Still, he's a good soldier, and when his wounds make army life too hazardous, he is able to
Mar 07, 2016 Kicia rated it it was ok
" Christmastide, 1363-and, at an abbey in York, two pilgrims die mysteriously dead of an herbal remedy. Suspicious, the Archbishop sends for Owen Archer, a Welshman with the charm of the devil, who's lost one eye to the wars in France and must make a new career as an honest spy.

Masquerading as an apprentice to Apothecary Nicholas Wilton, whose shop dispensed the fatal potion, Owen's dark curls, leather eyepatch and gold earring intrigue Wilton's wife. But is this lovely woman a murderess? and wh
Sep 13, 2016 N.D. rated it it was amazing
Terrific, and a total surprise. I bought this book because I like mysteries set in the medieval/middle ages time period. I saw it advertised on Amazon as a recommendation based on the fact that I read the Ellis Peters Brother Cadfael books. It was also free, so I figured what the heck, if it is terrible no big loss. Well, not only was it not terrible, but it was a really great read. I put it right up there with the first Cadfael book and the Doomsday Book by Connie Willis. Ms. Robb captured the ...more
Nov 10, 2014 Heather rated it it was amazing
The book starts off by setting the stage – introducing the characters that will soon be suspects and having the murder actually take place. It’s one of the few mysteries I’ve read that began in this manner. Most books start by introducing the main character. This is not most books.

Because of how the story begins, the reader spends a good portion of the book knowing things that the main character hasn’t figured out yet. However, Owen is quick and he figures things out before the halfway point.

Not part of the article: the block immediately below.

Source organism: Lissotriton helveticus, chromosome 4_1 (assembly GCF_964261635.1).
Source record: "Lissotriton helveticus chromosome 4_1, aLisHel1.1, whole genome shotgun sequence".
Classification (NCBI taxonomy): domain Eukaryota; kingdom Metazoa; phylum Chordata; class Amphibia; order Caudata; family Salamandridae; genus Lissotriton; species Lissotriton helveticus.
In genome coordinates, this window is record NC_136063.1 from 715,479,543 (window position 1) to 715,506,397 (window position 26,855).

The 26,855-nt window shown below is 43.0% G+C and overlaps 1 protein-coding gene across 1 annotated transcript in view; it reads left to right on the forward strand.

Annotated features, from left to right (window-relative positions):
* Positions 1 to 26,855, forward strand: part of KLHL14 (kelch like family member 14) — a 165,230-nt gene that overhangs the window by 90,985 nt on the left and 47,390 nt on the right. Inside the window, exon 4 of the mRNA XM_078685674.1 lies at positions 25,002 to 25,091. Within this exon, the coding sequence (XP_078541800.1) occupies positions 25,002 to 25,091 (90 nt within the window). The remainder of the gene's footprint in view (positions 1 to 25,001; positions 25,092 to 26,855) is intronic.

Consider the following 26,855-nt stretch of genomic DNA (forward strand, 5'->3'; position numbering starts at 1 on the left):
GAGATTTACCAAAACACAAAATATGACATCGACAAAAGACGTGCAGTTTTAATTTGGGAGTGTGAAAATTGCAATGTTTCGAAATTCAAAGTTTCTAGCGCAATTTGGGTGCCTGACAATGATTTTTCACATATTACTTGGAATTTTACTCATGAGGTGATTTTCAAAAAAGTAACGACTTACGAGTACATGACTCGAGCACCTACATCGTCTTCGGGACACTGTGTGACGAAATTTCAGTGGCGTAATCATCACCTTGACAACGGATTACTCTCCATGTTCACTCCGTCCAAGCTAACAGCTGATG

Jul 24, 2016 Stefania rated it it was ok  ·  review of another edition
Ma è un giallo o un romanzo rosa? Io intanto gli appioppo 2 stelline (e mi sento anche generosa).
Mar 30, 2011 Renee rated it it was ok
Shelves: 2011
I had to buy this book in paper format, because there is no ebook version. So that was a downer. I did get bored about 3/4 of the way through. I think she is a great writer (the book was well written) but the plot kinda sucked. I thought it was going to be a mystery. We found out who committed the murder at the beginning of the book and did not really find out the why until the end and it was extremely anti-climatic. Not sure if I will go for the second one, since I have to order these books in ...more
Cheryl Brandt
Jan 11, 2016 Cheryl Brandt rated it it was amazing
The Apothecary Rose is set in York during the reign of Edward III. He has been fighting the French to take the crown of France for himself, with the help, among others, of the English and Welsh long bow men.

Our hero, Owen Archer, Captain of Archers for the Duke of York, has lost an eye, and no longer trusts himself in battle to protect those he fights with, although he has gained back most of his strength and can pull the bow almost as well as before he was injured.

Thus begins our hero's new lif
Angela Williams
Apr 15, 2016 Angela Williams rated it really liked it
As other reviewers have mentioned – in this first book of the Owen Archer series you know who was murdered, how and by whom within the first chapter or so. But you don’t know why… until the last couple of pages… so no you don’t get to play detective along with Owen (in this book anyway), and yes that kind of plot is annoying. However, having read a couple more stories in this series, I feel that this book should be considered as setting up the main characters - Owen Archer, former captain of arc ...more